When companies describe themselves as having "excellent" customer service, the claim sounds user-centered but too often it's actually just a company-centered focus trying to position themselves as user-centered.
Those companies are generally concerned with efficiency and reducing costs first and foremost, and are just hoping to improve customer relations by osmosis, without actually doing the work to get there.
Questioning ROI on CX investment
Some retailers resist customer experience investments, believing they do not provide a significant return on investment.
However, Gartner reports that when it comes to making a purchase, 64% of people find customer experience more important than price.
Constantly trying to be the lowest-price provider of goods is futile: Competition is steep and low price is not an effective means of cultivating loyal customers, who are the foundation of success.
According to a Walker study, by 2020, customer experience will overtake price and product as the key brand differentiator.
Customers are loyal to a retailer because they believe they are getting a better experience, higher value and benefits than they would get from other brands.
In addition, a recent study from RetailNext found 57% of respondents said customer service is the only reason they go to a retail store.
Not selection, not price, but service.
Here are 4 pairs of categories in which retailers invest their customer service dollars. You decide which ones will actually create better customer experiences.
1: Self-service tools vs well-trained sales associates
Shoppers like that expect to find associates equipped with the information and training necessary to assist shoppers and close sales.
Too many retailers do not have that staff, so customers are frustrated and disappointed.
Today's shoppers want knowledgeable associates in the stores they frequent, as well as convenience. They also want to build a relationship with the retailer.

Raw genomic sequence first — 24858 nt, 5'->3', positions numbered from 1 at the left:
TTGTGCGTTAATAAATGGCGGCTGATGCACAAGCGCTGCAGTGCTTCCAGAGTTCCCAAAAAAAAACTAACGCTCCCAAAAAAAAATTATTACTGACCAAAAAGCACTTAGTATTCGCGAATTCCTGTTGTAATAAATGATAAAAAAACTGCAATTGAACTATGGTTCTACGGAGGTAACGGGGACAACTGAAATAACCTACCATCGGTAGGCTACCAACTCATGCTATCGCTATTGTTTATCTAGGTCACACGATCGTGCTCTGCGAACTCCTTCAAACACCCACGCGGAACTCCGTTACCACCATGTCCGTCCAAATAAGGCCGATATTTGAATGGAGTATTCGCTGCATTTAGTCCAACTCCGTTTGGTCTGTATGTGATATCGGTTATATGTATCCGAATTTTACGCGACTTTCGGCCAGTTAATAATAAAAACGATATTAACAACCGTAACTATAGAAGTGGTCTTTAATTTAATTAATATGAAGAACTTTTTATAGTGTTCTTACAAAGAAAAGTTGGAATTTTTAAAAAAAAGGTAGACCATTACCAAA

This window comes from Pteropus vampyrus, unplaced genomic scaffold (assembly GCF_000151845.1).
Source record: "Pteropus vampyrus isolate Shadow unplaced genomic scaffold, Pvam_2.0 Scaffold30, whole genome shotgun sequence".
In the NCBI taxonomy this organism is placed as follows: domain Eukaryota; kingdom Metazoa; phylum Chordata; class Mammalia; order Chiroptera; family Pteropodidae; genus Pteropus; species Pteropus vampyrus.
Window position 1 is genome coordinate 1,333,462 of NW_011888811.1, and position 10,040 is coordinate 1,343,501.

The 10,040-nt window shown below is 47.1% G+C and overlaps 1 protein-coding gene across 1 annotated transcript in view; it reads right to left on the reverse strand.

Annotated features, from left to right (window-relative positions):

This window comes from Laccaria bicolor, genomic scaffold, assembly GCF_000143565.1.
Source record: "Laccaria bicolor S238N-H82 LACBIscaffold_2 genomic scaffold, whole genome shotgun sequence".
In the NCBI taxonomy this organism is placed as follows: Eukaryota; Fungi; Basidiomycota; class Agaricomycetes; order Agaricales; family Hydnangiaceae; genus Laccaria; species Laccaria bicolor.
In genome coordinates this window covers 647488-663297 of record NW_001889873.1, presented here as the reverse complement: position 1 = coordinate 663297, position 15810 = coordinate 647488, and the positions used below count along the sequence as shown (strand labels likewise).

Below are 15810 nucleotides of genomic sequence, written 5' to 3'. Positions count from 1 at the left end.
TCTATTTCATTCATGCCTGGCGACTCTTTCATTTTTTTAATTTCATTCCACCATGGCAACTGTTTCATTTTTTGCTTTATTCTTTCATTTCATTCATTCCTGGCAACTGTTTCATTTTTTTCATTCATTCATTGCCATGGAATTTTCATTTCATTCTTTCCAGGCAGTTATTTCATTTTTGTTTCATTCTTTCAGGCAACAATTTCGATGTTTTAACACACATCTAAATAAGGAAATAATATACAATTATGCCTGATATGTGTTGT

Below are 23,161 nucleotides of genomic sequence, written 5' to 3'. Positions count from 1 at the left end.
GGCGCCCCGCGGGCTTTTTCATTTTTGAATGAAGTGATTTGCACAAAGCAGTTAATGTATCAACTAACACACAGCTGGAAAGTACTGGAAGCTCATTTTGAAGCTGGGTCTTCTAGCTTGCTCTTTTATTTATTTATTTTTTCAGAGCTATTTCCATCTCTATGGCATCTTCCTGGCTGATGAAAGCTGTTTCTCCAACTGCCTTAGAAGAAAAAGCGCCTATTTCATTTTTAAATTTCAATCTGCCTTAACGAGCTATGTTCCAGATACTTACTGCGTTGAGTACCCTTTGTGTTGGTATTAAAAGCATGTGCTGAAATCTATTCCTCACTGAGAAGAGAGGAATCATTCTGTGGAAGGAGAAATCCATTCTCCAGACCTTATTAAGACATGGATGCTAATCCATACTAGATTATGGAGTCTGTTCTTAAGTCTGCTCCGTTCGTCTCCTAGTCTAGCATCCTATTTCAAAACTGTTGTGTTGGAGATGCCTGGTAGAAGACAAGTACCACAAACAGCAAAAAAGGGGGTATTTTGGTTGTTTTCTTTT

Retail management misreads customers’ disdain for associates as a desire for self-service.
But customers are happy to be served by well-trained, engaged salespeople. The frustration comes when the associate knows little about the product or has no enthusiasm.
Training goes a long way to fix that problem and helps build a sales team that is a contributing factor to customer loyalty.
2: Market saturation with new locations vs pop-up stores
While some brands focus investment toward market saturation via geographical expansion, others use pop-ups to build excitement about their brand.
Event-and experience-driven retail is becoming more popular, as department stores create pop-up locations or marketplaces in their stores and in hip shopping meccas.
Such temporary installations are smaller and more focused with their offerings and are replenished much more frequently, creating the impression of a “fresh” experience at every visit.
3: Promos to attract new shoppers vs rewarding repeat customers
Newvoicemedia.com reports that the top reason customers switch away from products and services is that they feel unappreciated.
Once customers have demonstrated their loyalty, it's important to reward them.
Too many retailers use incentives only to attract new customers. That, in effect, "ignores" loyal customers, leaving them frustrated and unappreciated.
4: Advertising costs vs experiences that drive WOM marketing
Nurturing existing customers and improving customer service can cost considerably less than launching advertising and marketing campaigns, but can have just as powerful an impact.
As Tony Hsieh, Founder and CEO of Zappos has said, “We take most of the money that we could have spent on paid advertising and instead put it back into the customer experience. Then we let the customers be our marketing.”
75% of Zappos' sales come from returning customers, and the company earns more than $2 billion in sales annually.
The Zappos's commitment to having happy customers and employees ends up being good for business.
Walking the customer service walk means more than just talking the talk.
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